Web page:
Roles of Oxidative Stress and the Mineralocorticoid Receptor in Cardiac Pathology in a Rat Model of Metabolic Syndrome
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Oxidative stress and the mineralocorticoid receptor (MR) are implicated in the pathogenesis of saltinduced left ventricular (LV) diastolic dysfunction associated with metabolic syndrome (MetS). We recently characterized DahlS.Z-Leprfa/Leprfa (DS/obese) rats, derived from a cross between Dahl salt-sensitive and Zucker rats, as a new animal model of MetS. We investigated the pathophysiological roles of increased oxidative stress and MR activation in cardiac injury with this model. DS/obese rats were treated with the antioxidant tempol (1 mmol/L in drinking water) or the selective MR antagonist eplerenone (15 mg/kg per day, per os) for 5 weeks beginning at 10 weeks of age. The increased systolic blood pressure and LV hypertrophy that develop in untreated DS/obese rats were substantially ameliorated by eplerenone but not by tempol. Eplerenone also attenuated LV fibrosis and diastolic dysfunction more effectively than did tempol in DS/obese rats, whereas cardiac oxidative stress and inflammation were reduced similarly by both drugs. Both the ratio of plasma aldosterone concentration to plasma renin activity and cardiac expression of the MR and serum/glucocorticoid–regulated kinase 1 genes were decreased to a greater extent by eplerenone than by tempol. Our results indicate that both increased oxidative stress and MR activation in the heart may contribute to the development of LV remodeling and diastolic dysfunction in DS/obese rats. The superior cardioprotective action of eplerenone is likely attributable to its greater antihypertensive effect, which is likely related to its greater inhibition of aldosterone-MR activity in the cardiovascular system.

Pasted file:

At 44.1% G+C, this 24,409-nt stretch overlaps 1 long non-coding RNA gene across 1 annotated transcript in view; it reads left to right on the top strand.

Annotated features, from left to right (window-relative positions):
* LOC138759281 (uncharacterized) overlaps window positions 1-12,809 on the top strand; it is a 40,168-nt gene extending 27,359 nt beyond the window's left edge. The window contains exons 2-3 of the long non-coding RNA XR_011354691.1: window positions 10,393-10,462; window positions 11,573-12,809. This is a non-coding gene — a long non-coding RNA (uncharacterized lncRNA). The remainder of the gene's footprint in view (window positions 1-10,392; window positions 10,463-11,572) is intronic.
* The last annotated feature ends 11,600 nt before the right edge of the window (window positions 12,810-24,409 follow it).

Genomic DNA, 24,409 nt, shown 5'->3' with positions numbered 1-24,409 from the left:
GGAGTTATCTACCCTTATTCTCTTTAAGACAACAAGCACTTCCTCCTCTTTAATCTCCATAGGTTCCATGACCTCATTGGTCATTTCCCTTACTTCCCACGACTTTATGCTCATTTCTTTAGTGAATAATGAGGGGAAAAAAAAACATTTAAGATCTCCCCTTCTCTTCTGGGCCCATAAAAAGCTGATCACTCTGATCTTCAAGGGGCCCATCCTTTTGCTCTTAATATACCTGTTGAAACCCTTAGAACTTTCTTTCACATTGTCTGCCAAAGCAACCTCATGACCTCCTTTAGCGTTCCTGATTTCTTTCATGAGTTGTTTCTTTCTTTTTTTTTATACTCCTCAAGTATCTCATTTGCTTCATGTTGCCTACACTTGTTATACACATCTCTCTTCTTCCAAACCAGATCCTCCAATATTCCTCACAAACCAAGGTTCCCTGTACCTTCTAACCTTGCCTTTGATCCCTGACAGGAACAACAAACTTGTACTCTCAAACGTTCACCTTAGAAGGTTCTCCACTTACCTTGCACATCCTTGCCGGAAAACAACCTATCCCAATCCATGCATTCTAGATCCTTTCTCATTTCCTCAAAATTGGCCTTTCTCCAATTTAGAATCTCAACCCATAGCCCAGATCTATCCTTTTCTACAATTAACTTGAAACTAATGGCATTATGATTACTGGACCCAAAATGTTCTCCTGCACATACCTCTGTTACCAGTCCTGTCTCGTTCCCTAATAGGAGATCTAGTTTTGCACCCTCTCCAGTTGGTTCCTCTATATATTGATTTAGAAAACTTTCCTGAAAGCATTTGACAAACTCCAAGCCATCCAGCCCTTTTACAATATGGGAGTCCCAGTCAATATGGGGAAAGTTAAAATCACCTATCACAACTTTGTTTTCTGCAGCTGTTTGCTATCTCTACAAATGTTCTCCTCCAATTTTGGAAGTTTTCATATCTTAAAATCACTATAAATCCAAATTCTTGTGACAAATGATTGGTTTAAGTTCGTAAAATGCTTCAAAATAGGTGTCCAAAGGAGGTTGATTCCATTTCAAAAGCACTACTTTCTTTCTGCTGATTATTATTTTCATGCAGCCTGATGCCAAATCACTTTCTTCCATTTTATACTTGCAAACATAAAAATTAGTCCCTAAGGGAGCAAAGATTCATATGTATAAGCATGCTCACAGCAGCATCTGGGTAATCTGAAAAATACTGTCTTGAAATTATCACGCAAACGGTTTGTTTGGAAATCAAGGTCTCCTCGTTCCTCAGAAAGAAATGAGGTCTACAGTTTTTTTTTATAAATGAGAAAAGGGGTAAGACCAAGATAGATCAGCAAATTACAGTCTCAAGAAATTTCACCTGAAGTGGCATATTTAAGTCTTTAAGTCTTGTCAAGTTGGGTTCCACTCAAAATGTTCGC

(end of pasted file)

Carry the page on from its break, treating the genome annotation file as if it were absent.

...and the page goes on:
- Nagoya Journal of Medical Science
Nagoya Journal of Medical Science 77(1-2), 275-289, 2015-02
Nagoya University School of Medicine